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Arizona Gives Up Challenge To Immigrant Driver's Licenses

Arizona Department of Transportation

The state of Arizona says it will no longer fight giving driver's licenses to certain immigrants who have work permits and protections from deportation.

The state announced Wednesday that it had settled with the plaintiffs in a lawsuit originally filed in September 2016 after the state stopped granting licenses to immigrants who have deferred action, such as victims of domestic violence or those who are awaiting humanitarian visas.

Arizona was at that time the only state in the country that wouldn't issue licenses to immigrants with deferred action.

A federal judge in June ordered the state to end that policy, and many of the immigrants affected have been able to get licenses since then. But the state had filed an appeal.

About 1,300 immigrants with deferred action may have been affected by the policy, said plaintiffs' attorney Nicholas Espíritu of the National Immigration Law Center.

"I think what's important for Arizonans to really know is that Arizona has changed its policy and that now thankfully we're back to a place where everyone who can work in Arizona can get a driver's license and continue with their lives," Espíritu said.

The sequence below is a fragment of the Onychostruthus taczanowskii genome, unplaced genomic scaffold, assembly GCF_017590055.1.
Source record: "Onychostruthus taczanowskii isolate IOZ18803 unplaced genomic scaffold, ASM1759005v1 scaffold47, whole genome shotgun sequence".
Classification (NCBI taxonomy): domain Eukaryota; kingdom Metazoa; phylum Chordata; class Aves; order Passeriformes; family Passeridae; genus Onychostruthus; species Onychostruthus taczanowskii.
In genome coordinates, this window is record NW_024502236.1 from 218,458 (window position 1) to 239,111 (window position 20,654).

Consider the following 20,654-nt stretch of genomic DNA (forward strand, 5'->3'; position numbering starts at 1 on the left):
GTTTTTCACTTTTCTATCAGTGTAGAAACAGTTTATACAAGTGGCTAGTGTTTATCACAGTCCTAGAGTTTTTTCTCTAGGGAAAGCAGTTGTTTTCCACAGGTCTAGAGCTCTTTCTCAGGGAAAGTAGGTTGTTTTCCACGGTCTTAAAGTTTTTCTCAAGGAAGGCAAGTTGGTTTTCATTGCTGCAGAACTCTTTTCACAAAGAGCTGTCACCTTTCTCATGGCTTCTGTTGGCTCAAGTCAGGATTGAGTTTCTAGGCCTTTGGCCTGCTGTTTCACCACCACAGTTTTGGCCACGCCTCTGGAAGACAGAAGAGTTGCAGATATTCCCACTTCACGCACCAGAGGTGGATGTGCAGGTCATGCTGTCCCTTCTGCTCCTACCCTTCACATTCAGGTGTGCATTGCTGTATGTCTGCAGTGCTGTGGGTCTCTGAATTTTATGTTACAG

The case has been a years-long battle that started when former Arizona Gov. Jan Brewer announced that young immigrants in the Deferred Action for Childhood Arrivals program, also known as "Dreamers," would not be able to get driver's licenses even though they now had permits to work and protections from deportation.

While in the midst of that battle, the state stopped granting licenses and license renewals to the smaller group of immigrants with deferred action who are not Dreamers.

The state lost its battle to deny Dreamers licenses, and it was forced by a judge in late 2014 to give them licenses.

But it never gave them back to the other set of deferred action recipients who aren't Dreamers, arguing that it could be held liable for issuing a license to someone who wasn't authorized to be in the country and that someone who has a driver's license could illegally obtain federal and state benefits to which they are not entitled.

Attorneys who filed the lawsuit in 2016 said there was no evidence immigrants could get benefits just because they have a license. They said the victims of that policy included a single mother who was struggling with cancer and a victim of domestic abuse. They argued the policy was unconstitutional.

Patrick Ptak, a spokesman for Gov. Doug Ducey, said the governor was dismissed from the lawsuit before the settlement and pointed toward his prior statements in support of Dreamers. But the governor's administration had for years challenged the lawsuit, appealing an earlier injunction that forced the state to grant everyone with work permits licenses.

Neither party would say what the terms of the settlement were, citing confidentiality.